Introduction to Agi Player: Sierra Adventure Game Interpreter

See the Introduction to Agi for common information on what Agi games are and the technology behind them.

Sierra developed interpreters for many different computer platforms in the late 1980's. The MS-DOS interpreter doesn't work very well on modern Windows machines, especially with most systems shipping with the 64-bit version of Windows, which doesn't support 16 bit applications.

There are a few ways to play AGI games on a modern machine, one of them being to use an emulator. Emulating an MS-DOS system is possible with DOSBox, and emulating other machines like Atari ST, Apple IIgs, Amiga, etc. is also possible with some free emulators. This results in an experience which matches very closely what it would have been like to play the games on these machines 25 years ago.

Another way to play AGI games is to use a Windows port of an AGI interpreter. Agi Player is such an interpreter, which runs on .NET Framework 2.0.

Agi Player adds features not found in the Sierra interpreters, and combines features found only in certain ports of the Sierra interpreter.

Supported Games

Sierra developed several games during the years 1985-1989 using the AGI system. There were 4 major revisions of the system for the PC platform.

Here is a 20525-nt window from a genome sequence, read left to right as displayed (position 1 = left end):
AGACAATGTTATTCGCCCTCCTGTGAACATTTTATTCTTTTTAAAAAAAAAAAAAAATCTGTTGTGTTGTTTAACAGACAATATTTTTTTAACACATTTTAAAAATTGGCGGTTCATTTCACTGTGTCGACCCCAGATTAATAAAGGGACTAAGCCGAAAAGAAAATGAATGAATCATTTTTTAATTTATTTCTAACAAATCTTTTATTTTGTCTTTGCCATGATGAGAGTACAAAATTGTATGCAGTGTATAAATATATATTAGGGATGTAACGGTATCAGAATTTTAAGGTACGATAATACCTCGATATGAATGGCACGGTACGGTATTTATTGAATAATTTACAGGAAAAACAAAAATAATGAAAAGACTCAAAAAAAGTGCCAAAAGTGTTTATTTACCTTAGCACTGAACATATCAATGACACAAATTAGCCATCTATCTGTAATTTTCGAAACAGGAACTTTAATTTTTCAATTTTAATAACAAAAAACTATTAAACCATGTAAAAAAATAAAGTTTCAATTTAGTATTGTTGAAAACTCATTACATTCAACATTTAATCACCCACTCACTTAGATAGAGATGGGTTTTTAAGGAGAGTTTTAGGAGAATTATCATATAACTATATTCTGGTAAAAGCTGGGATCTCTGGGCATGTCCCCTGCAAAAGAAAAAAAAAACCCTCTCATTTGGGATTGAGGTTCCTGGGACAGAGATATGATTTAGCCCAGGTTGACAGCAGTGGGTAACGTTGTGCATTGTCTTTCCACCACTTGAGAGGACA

On the Atari ST, Amiga and Apple IIgs platforms, only the version 2 and 3 interpreters were used as the games were ported to these systems later on.

The Black Cauldron

The Black Cauldron

Christmas Card

Christmas Card

King's Quest I

King's Quest I: Quest for the Crown

King's Quest II

King's Quest II: Romancing the Throne

King's Quest III

King's Quest III: To Heir is Human

King's Quest IV

King's Quest IV: The Perils of Rosella

Leisure Suit Larry I

Leisure Suit Larry in the Land of the Lounge Lizards

Manhunter: New York

Manhunter: New York

Manhunter: San Francisco

Manhunter: San Francisco

Mixed-Up Mother Goose

Mixed-Up Mother Goose

Police Quest I

Police Quest: In Pursuit of the Death Angel

Space Quest I

Space Quest I: The Sarien Encounter

Space Quest II

Space Quest II: Vohaul's Revenge

AGI Demo 1

AGI Demo 1

AGI Demo 2

AGI Demo 2

AGI Demo 3

AGI Demo 3

Donald Duck's Playground

Donald Duck's Playground

Graphical Features

The official interpreters that Sierra shipped for its supported platforms had slightly different styles and features. The color palettes and the fonts were different. In addition, for MS-DOS there were different graphics card that needed to be supported: CGA (2 different palettes of 4 colors), EGA/Tandy (16 colors) and Hercules (2 colors, high resolution). Other platform styles supported by Agi Player are Atari ST, Apple IIgs and Amiga (3 palettes).

Here are screenshots of the different interpreter graphic modes / palette / fonts. These can be cycled through at runtime with CTRL-R.


All screenshots were taken using a scaling of 2. This can be configured to be 1 or more. When switching to Hercules mode, the scaling automatically changes to an even number to accomodate the higher resolution needed by that mode.

MS-DOS (EGA/Tandy)

Leisure Suit Larry I, shown here with the EGA/Tandy palette and font.

Leisure Suit Larry I (EGA)